“Go sit in time out. Think about how you made them feel. How would you feel if someone did that to you?”
“I understand you exactly. I’ve been there before and know what you’re going through. You can always talk about it with me. I’m here for you.”
We all have heard a form of these two statements through one point or another along the journey that is growing up. They share one of the first concepts you learn when you are little, and one of the best things to hear when you are upset. Comprehending someone else’s emotions is a key standpoint to help improve your sense of self through your development as a person. I think about this principle, known as empathy, as a vital strength for success throughout society that is greatly under-appreciated.
It’s important to recognize empathy for what it is. Many mix up the word with sympathy, and thus give it a “weak” or “soft” connotation. These are very different principles that even activate distinct and separate areas of the brain.
Sympathy: “fellow feeling”; feeling pity or sorrow for one’s situation.
Empathy: “feeling into”; seeing another’s situation as if it was your own.
Sympathy is feeling pity or compassion for a person. You don’t really understand or relate to one’s hardship, but you acknowledge it and wish it could be fixed. On the contrary, empathy allows you to see from someone else’s point of view. You understand why they feel the way they do. It resonates with you.
The Empathy Deficit
Issues throughout the world have brought about a series of questions on how, we, as individuals, communities, and countries, make decisions that impact others, and what morals or lack thereof influences decisions. In 2006, Senator (now President) Barack Obama, spoke of an “empathy deficit” that the country, and world, is experiencing. He stated, “You know, there’s a lot of talk in this country about the federal deficit. But I think we should talk more about our empathy deficit—the ability to put ourselves in someone else’s shoes; to see the world through the eyes of those who are different from us—the child who’s hungry, the steelworker who’s been laid-off, the family who lost the entire life they built together when the storm came to town. When you think like this—when you choose to broaden your ambit of concern and empathize with the plight of others, whether they are close friends or distant strangers—it becomes harder not to act; harder not to help.”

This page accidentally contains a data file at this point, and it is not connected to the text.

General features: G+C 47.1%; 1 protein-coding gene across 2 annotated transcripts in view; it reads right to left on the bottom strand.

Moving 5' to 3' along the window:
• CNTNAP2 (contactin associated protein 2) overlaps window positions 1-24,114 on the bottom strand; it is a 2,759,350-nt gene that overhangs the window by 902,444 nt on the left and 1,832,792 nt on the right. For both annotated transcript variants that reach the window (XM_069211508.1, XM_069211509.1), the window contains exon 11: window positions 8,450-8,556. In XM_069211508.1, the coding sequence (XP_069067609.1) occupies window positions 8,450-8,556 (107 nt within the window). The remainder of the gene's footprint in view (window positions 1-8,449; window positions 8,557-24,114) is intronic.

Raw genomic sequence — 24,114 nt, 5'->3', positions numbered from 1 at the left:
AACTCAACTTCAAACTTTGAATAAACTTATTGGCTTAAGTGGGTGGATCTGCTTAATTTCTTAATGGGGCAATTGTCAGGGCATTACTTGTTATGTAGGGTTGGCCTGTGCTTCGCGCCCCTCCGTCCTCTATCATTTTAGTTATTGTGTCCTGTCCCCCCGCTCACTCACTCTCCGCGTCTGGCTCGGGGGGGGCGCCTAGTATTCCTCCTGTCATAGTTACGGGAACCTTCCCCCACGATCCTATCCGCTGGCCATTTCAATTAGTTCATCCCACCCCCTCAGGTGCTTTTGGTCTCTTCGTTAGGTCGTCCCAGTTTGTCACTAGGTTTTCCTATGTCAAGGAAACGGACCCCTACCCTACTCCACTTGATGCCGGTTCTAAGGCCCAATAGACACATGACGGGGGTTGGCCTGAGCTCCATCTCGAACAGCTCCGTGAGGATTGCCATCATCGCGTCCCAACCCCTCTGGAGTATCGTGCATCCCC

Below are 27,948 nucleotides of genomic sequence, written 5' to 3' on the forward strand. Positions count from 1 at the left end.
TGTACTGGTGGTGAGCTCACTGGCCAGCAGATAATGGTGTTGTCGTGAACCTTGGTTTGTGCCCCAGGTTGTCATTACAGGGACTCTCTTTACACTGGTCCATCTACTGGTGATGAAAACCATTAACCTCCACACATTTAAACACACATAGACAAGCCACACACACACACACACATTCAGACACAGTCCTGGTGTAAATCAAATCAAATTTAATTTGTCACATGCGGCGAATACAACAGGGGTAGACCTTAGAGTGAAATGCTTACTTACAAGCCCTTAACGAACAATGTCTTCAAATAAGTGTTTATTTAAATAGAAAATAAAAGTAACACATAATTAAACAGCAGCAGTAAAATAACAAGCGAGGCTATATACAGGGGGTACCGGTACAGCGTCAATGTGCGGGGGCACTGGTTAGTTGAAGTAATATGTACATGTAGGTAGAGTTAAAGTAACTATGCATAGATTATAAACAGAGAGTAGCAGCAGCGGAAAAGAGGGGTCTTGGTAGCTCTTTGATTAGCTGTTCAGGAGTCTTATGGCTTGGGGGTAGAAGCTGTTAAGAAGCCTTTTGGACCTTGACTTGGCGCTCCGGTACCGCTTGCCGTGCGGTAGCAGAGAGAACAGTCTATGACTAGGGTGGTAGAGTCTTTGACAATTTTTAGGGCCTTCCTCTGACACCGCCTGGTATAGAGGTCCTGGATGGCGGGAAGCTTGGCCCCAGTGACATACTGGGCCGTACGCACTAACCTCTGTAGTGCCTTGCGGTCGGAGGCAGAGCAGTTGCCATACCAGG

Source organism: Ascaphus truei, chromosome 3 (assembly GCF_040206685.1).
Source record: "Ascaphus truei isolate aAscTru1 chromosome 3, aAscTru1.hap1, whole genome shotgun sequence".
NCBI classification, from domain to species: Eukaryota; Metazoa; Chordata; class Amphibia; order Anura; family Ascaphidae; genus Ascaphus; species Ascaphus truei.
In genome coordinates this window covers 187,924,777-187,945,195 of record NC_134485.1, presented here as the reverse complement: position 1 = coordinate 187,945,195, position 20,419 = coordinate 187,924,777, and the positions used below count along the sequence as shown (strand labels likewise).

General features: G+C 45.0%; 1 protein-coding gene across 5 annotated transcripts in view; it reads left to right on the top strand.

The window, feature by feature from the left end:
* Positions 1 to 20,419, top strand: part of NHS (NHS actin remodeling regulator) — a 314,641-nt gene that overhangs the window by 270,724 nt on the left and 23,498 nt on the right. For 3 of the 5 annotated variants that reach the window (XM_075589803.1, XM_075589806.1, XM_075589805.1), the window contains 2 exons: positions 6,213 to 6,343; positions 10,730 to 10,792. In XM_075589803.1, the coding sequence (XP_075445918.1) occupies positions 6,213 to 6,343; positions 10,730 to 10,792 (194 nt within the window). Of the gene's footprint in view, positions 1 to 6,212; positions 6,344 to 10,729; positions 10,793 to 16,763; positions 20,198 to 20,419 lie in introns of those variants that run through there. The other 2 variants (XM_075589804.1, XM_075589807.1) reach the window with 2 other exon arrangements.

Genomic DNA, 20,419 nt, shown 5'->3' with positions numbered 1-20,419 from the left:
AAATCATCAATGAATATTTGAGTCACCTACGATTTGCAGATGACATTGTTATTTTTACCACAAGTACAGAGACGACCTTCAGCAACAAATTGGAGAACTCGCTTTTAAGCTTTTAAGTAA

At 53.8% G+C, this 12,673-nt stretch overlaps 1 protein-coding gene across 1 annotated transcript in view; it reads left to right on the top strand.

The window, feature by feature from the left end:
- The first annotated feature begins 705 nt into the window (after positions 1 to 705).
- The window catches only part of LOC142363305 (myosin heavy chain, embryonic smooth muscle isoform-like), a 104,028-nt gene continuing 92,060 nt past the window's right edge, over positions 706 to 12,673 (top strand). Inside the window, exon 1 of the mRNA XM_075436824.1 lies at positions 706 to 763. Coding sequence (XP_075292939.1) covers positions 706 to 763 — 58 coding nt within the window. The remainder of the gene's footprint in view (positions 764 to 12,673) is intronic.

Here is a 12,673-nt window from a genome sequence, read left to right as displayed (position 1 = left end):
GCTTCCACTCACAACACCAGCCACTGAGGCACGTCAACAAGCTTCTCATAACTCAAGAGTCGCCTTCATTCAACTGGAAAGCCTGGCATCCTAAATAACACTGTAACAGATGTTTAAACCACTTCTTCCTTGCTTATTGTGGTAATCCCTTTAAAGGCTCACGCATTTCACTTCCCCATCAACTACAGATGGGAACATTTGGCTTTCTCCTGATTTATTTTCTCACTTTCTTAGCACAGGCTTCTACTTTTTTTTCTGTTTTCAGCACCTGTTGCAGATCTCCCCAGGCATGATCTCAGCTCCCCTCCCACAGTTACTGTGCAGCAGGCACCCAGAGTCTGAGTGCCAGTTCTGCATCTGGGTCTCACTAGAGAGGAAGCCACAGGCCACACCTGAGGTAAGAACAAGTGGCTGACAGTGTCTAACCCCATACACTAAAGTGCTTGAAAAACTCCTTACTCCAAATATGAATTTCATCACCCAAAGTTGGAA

The President had a point for all to hear. Empathy is a vital part of emotional intelligence that allows us to use intrinsic thought to comprehend basic extrinsic emotions; to better understand how people around us think differently, and why they feel the way they do, even though we may not have the same thought processes.
In a society lacking empathy, a lot can go wrong. Now, we’ve all had arguments with people who refuse to see your side. They’re “right” and refuse to acknowledge your point of view. It can ruin friendships and jobs, while providing for a net loss of respect. As frustrating as it is, this is only a lack of empathy on a personal scale.
In more serious cases, devastating tragedies can occur. Take for instance, though extreme, the Holocaust. In a society that trained to throw away all signs of empathy towards victims, for being regarded as “soft,” many, many people suffered. In addition to the lack of empathy were those populations which stood by and did nothing. It was better to turn a blind eye, because it may not have involved you, than it was to fathom what the not-so-lucky ones were experiencing and realize that no human being should have to endure such a monstrous event. However, those who were able to empathize and help for what they could do, were remembered with great honor. It’s a tragedy that this principle was not more widely spread; that we do not have more of these “heroes.”
On a lighter note, now we have the opportunity to look back on such historical events and learn from them. We can see why someone would want to flee their dangerous country in search of a safe family haven. We can see why someone would feel alone if they were discriminated against. We can see why empathy in a society is so important and how we can use it to better ourselves as a community. We can even use it to better ourselves in everyday life.
Empathy is a skill I value. As time goes on, communication is more and more vital in this ever-so connected world, and empathy is the tool that will let some fly higher than others. It allows for strong and trusting foundations of relationships. It allows for teamwork skills. It allows you be a supportive follower. It allows you to be an effective leader as to understand how to inspire those around you. It even allows you to increase the quality in the relationships held closest to you.
Sometimes I wonder how different society if some of us practiced a little more empathy here and there. Maybe crucial decisions would be made differently if we just considered other people effected more often. I think that maybe we would all be happier, but that’s just me.